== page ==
IDEAS home Printed from https://ideas.repec.org/p/cep/cepdps/dp0135.html
   My bibliography  Save this paper

Adaptive Forecasts

Author

Listed:
  • George W. Evans
  • Seppo Honkapohja

Abstract

Standard linear macroeconomic models generate business cycles around a unique equilibrium through random productivity or preference shocks. Dynamic nonlinear models with multiple equilibria have the potential for endogenous fluctuations without exogenous shocks. This paper combines both approaches in a nonlinear model with multiple steady states due to a production externality. In the absence of policy changes, the driving forces generating fluctuations are exogenous random productivity shocks: without these shocks the economy would converge to a nonstochastic steady state. However, because there are multiple steady states, large productivity shocks of the right sign can shift the economy between high and low level stochastic steady states, providing an additional endogenous source of fluctuations. In this setting macroeconomic policy exhibits hysteresis (irreversibilities), and policy can be used to eliminate endogenous fluctuations.

Suggested Citation

  • George W. Evans & Seppo Honkapohja, 1993. "Adaptive Forecasts," CEP Discussion Papers dp0135, Centre for Economic Performance, LSE.
  • Handle: RePEc:cep:cepdps:dp0135
    as

    Download full text from publisher

    To our knowledge, this item is not available for download. To find whether it is available, there are three options:
    1. Check below whether another version of this item is available online.
    2. Check on the provider's web page whether it is in fact available.
    3. Perform a search for a similarly titled item that would be available.

    References listed on IDEAS

    as
    1. David Begg & Richard Portes, 1993. "Enterprise debt and economic transformation (Financial restructuring of the state sector in Central and Eastern Europe)," The Economics of Transition, The European Bank for Reconstruction and Development, vol. 1(1), pages 116-117, January.
    Full references (including those not matched with items on IDEAS)

    Citations

    Citations are extracted by the CitEc Project, subscribe to its RSS feed for this item.
    as


    Cited by:

    1. Francisco Blasques & Falk Bräuning & Iman van Lelyveld, 2015. "A dynamic network model of the unsecured interbank lending market," BIS Working Papers 491, Bank for International Settlements.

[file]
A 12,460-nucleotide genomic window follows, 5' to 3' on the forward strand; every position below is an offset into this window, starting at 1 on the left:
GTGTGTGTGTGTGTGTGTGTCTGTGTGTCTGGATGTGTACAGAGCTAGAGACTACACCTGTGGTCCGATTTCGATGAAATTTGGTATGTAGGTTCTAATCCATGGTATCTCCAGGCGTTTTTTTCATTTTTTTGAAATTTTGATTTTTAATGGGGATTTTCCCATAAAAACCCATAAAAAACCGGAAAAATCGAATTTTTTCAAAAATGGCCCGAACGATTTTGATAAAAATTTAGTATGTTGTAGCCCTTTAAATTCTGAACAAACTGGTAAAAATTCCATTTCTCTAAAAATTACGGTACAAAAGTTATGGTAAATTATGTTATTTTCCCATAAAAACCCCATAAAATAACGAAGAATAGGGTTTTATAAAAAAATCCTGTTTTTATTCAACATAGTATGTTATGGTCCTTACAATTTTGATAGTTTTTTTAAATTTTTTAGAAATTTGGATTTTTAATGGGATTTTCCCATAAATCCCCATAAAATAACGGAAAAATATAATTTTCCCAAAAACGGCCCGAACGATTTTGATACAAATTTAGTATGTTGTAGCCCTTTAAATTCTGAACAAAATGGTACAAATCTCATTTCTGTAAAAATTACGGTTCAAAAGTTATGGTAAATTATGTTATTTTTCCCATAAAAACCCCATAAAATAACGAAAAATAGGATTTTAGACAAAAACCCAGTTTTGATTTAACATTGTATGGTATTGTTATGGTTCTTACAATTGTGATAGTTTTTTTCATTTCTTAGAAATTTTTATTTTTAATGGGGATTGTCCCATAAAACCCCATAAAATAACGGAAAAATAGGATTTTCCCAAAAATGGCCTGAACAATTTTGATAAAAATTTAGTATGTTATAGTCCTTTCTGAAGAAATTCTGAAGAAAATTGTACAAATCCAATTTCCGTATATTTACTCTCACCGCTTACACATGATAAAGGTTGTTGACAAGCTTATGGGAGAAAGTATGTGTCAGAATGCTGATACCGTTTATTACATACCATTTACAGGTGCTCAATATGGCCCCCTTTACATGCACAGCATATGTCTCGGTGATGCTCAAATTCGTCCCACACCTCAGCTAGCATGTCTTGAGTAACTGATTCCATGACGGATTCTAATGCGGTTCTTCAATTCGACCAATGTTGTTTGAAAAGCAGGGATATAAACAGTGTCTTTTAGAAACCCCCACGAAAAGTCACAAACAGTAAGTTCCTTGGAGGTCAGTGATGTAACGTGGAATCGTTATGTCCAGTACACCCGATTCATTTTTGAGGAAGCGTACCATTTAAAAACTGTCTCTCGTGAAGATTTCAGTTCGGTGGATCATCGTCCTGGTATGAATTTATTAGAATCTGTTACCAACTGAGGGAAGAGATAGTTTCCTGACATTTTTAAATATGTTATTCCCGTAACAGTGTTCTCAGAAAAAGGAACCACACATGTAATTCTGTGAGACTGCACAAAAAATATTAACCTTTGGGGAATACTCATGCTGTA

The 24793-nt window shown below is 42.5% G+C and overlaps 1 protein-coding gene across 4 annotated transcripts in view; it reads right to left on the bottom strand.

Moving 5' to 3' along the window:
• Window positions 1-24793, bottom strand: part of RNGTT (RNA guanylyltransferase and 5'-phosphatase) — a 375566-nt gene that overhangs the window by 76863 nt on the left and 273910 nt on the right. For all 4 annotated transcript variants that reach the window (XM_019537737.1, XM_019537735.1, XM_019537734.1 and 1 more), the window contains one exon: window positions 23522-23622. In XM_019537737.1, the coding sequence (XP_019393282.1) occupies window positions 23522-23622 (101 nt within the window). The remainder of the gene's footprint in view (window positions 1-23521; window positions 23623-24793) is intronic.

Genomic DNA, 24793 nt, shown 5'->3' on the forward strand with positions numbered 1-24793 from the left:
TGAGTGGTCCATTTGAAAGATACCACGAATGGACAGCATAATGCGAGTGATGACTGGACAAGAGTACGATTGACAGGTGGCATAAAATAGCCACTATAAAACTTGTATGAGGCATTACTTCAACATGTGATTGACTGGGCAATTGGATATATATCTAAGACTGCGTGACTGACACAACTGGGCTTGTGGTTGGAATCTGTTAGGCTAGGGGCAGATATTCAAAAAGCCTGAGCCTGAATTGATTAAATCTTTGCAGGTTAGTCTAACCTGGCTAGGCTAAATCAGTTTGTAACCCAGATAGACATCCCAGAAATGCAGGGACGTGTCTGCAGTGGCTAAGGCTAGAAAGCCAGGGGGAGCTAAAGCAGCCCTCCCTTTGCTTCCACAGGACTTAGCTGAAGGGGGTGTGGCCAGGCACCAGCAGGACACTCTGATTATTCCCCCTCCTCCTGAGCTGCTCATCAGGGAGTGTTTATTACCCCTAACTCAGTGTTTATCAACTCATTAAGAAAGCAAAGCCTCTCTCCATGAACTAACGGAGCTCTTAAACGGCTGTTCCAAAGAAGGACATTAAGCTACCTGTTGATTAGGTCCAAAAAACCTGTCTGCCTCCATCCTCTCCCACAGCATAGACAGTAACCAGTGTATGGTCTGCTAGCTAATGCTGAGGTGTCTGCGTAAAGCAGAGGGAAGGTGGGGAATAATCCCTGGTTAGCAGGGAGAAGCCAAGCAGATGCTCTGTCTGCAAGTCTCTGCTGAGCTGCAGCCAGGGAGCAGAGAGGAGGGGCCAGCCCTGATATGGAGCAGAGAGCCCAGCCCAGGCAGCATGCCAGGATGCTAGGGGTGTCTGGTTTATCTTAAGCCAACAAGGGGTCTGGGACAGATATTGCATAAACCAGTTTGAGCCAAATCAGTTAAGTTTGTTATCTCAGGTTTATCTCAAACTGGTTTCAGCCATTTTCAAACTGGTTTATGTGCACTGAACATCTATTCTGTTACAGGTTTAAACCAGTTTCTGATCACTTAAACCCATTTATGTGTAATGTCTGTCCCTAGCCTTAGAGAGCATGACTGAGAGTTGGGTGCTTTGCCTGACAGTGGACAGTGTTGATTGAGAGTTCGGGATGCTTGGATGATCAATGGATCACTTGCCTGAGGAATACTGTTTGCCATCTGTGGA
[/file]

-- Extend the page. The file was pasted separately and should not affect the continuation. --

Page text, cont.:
2. Ferrero, Giuseppe, 2007. "Monetary policy, learning and the speed of convergence," Journal of Economic Dynamics and Control, Elsevier, vol. 31(9), pages 3006-3041, September.
    3. Ellison, Martin & Scott, Andrew, 2013. "Learning and price volatility in duopoly models of resource depletion," Journal of Monetary Economics, Elsevier, vol. 60(7), pages 806-820.
    4. George W. Evans & Seppo Honkapohja, 2009. "Expectations, Learning and Monetary Policy: An Overview of Recent Research," Central Banking, Analysis, and Economic Policies Book Series,in: Klaus Schmidt-Hebbel & Carl E. Walsh & Norman Loayza (Series Editor) & Klaus Schmidt-Hebbel (Series (ed.), Monetary Policy under Uncertainty and Learning, edition 1, volume 13, chapter 2, pages 027-076 Central Bank of Chile.
    5. Waters, George A., 2012. "Careful price level targeting," Research Discussion Papers 30/2012, Bank of Finland.

    More about this item

    Statistics

    Access and download statistics

    Corrections

    All material on this site has been provided by the respective publishers and authors. You can help correct errors and omissions. When requesting a correction, please mention this item's handle: RePEc:cep:cepdps:dp0135. See general information about how to correct material in RePEc.

    For technical questions regarding this item, or to correct its authors, title, abstract, bibliographic or download information, contact: (). General contact details of provider: http://cep.lse.ac.uk/_new/publications/series.asp?prog=CEP .

    If you have authored this item and are not yet registered with RePEc, we encourage you to do it here. This allows to link your profile to this item. It also allows you to accept potential citations to this item that we are uncertain about.

    We have no references for this item. You can help adding them by using this form .

    If you know of missing items citing this one, you can help us creating those links by adding the relevant references in the same way as above, for each refering item. If you are a registered author of this item, you may also want to check the "citations" tab in your RePEc Author Service profile, as there may be some citations waiting for confirmation.

    Please note that corrections may take a couple of weeks to filter through the various RePEc services.

    IDEAS is a RePEc service hosted by the Research Division of the Federal Reserve Bank of St. Louis . RePEc uses bibliographic data supplied by the respective publishers.